Aussie expat ‘redirecting misinformation’

Hayley Alpern is trying to channel her grief and sadness into “some semblance of purposeful action”.

Hayley Alpern with her husband Zohar and their daughter Aria.
Hayley Alpern with her husband Zohar and their daughter Aria.

Like so many Israelis around her, Australian woman Hayley Alpern is trying to channel her grief and sadness into “some semblance of purposeful action”.

Alpern, who moved to Israel six years ago, lives just 45 minutes away from the Gaza border with her husband Zohar and their two-month-old daughter Aria. On the morning of October 7 they heard sirens wailing and quickly ran down to their mamad (safe room), where they waited for over six hours while rockets flew overhead.

Zohar Alpern was called up the day after the October 7 terrorist attacks.

Zohar was called up to his army base the very next day and it soon became apparent just how unprepared Israel was for a war, which is why Alpern began a fundraising effort to get her husband’s unit better protection.

Speaking to The AJN, Alpern said the support from Israelis and the global Jewish community has meant “everything, both practically and emotionally”.

“The amount of soldiers called up to war is completely unprecedented and we were not prepared,” Alpern said.

“Practically, people have been sent to frontlines without the ceramic vests they need and unfortunately a lot of people haven’t made it just because of the lack of equipment. So it is genuinely the difference between life and death. Raising money and sending goods to allow our soldiers to protect us and for families who are completely displaced to have nappies and wipes for their babies, then the breast milk that’s been donated from overseas because kids have been left orphaned.”

Aside from the practical help, Alpern said the emotional support has been equally important, particularly when the rest of the world shows a “really ugly side and makes us feel even more alone”.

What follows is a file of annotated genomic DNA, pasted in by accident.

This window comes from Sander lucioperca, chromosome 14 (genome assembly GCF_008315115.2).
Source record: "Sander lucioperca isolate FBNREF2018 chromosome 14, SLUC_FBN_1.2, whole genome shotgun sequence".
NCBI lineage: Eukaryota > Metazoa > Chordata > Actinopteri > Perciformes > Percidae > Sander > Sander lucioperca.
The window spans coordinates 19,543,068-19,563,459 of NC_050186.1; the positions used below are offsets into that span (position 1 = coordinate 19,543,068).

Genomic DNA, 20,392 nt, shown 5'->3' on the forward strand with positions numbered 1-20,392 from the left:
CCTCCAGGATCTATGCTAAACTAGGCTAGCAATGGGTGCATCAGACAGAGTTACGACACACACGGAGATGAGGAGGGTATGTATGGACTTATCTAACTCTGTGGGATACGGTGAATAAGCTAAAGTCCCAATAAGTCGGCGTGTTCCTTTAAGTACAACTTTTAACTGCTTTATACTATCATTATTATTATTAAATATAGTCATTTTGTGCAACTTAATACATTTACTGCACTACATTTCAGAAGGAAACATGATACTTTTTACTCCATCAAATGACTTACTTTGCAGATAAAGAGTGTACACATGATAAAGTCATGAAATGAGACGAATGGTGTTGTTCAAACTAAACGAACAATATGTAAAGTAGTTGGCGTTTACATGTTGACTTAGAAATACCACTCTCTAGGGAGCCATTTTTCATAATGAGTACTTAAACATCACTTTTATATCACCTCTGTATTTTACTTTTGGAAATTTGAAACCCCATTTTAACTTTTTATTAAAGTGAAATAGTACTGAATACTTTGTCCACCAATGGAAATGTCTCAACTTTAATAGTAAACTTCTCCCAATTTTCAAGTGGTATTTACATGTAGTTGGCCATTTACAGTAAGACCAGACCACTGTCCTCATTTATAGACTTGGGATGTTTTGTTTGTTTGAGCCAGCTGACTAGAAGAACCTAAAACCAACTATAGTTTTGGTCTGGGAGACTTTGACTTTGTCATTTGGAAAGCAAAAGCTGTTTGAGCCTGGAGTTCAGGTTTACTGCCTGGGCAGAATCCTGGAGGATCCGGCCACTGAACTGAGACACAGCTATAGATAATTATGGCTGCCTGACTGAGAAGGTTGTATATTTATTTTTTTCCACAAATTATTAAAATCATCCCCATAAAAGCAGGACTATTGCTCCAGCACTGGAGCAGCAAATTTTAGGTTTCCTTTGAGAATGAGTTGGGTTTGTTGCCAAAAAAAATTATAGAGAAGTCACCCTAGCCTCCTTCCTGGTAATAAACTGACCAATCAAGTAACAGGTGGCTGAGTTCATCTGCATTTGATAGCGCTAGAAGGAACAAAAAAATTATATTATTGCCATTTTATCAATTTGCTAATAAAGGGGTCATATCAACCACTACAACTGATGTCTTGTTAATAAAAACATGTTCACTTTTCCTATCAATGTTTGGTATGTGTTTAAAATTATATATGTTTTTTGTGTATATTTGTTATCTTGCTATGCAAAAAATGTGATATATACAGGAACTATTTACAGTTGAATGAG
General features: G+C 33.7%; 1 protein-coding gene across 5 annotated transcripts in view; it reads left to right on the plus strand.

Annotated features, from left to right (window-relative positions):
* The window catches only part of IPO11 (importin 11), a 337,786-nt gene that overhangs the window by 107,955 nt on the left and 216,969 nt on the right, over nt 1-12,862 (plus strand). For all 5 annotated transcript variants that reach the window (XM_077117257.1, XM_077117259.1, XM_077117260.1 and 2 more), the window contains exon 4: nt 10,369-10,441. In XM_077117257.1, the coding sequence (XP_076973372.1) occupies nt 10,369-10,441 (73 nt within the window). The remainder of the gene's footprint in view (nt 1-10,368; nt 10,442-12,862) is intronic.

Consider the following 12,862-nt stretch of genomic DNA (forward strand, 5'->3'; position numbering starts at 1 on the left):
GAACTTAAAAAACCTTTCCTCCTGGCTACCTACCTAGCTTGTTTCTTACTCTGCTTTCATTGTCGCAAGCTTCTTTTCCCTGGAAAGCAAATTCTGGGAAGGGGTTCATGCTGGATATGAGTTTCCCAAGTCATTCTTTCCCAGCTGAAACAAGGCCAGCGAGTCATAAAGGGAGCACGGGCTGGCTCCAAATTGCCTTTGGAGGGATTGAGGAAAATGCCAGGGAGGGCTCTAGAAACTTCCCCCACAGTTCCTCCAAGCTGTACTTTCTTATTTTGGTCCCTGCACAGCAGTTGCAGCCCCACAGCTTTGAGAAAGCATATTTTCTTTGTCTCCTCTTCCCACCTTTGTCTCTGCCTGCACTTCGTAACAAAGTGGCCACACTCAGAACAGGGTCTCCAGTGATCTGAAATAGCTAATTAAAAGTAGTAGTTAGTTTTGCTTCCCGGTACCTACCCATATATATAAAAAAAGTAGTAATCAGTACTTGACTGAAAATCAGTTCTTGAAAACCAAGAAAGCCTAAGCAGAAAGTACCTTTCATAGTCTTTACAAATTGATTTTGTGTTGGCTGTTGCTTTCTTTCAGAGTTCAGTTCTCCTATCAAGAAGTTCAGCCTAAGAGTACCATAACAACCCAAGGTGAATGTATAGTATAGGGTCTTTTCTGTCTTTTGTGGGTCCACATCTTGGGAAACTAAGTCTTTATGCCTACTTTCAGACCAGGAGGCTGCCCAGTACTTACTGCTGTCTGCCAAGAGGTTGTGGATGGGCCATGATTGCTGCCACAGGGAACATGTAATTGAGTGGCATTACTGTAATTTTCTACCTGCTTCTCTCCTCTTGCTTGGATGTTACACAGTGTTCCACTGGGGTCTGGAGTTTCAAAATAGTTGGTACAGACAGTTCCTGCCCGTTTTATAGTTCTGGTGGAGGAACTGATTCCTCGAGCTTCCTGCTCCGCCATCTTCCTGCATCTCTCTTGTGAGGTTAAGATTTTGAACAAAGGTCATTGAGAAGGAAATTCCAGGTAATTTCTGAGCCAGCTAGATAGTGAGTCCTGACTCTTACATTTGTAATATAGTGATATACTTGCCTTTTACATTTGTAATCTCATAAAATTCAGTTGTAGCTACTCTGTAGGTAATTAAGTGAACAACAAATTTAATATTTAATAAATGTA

“To know your brothers and sisters are out there fighting with you, holding your hand, is sometimes the only thing that gives us the courage to keep up the fight,” Alpern said.

“It’s harder to do alone, so knowing that we have communities not only practically supporting us, but also putting the word out and having conversations with people out there, trying to change the misinformation, is sometimes what helps you through the day.”

Zohar on a day off to see his family.

With her husband in the army and the majority of her family in Australia, Alpern and her baby daughter have moved further up north to stay with a friend. Her focus is on Aria, but after feeling overcome by the amount of misinformation flying about she is also using social media to try and redirect the information to truer sources.

“Everyone just chooses a different way that makes them feel like they can contribute,” Alpern said.

“Some people are going to kitchens to cook food, other people are trying to get clothes to give to families, others are going to babysit the kids whose parents are no longer around. I am taking to social media to get involved in the comments sections to try and engage in conversations with people.

“That is another form of the fight. It’s the only way for us to move forward, otherwise we keep getting caught on the cycle of ‘don’t bother, it’s too much’. And it is, I am exhausted, but this is the place for us to try and catch it at the root. If people are allowed to sit with their misinformation, we’ll never move beyond this.”

Alpern said that while these are dark days for the Jewish community and Israel, it does present an opportunity for everyone to start to re-engage in a different way.

“We can use our pain for fuel to recreate conversations and just promote ourselves to be better educated on what’s happening,” she said.

“We can try educate others so we don’t land here again.”

Amid all the grief and sadness – Alpern attended a funeral where she saw a soldier break down because it was his sixth funeral in a week – she describes Israelis as being unlike any other in their absolute joy for life.

“The beauty of seeing how, in the face of people hating you and wanting to annihilate you, there are weddings happening on army bases, there are volunteers flooding in to give everything they can – food, time, clothes,” she said.

“There are Israeli boys on their base singing songs and musicians going to hospitals. This is what they are about – making sure that no matter how much hatred there is, you still feel held.”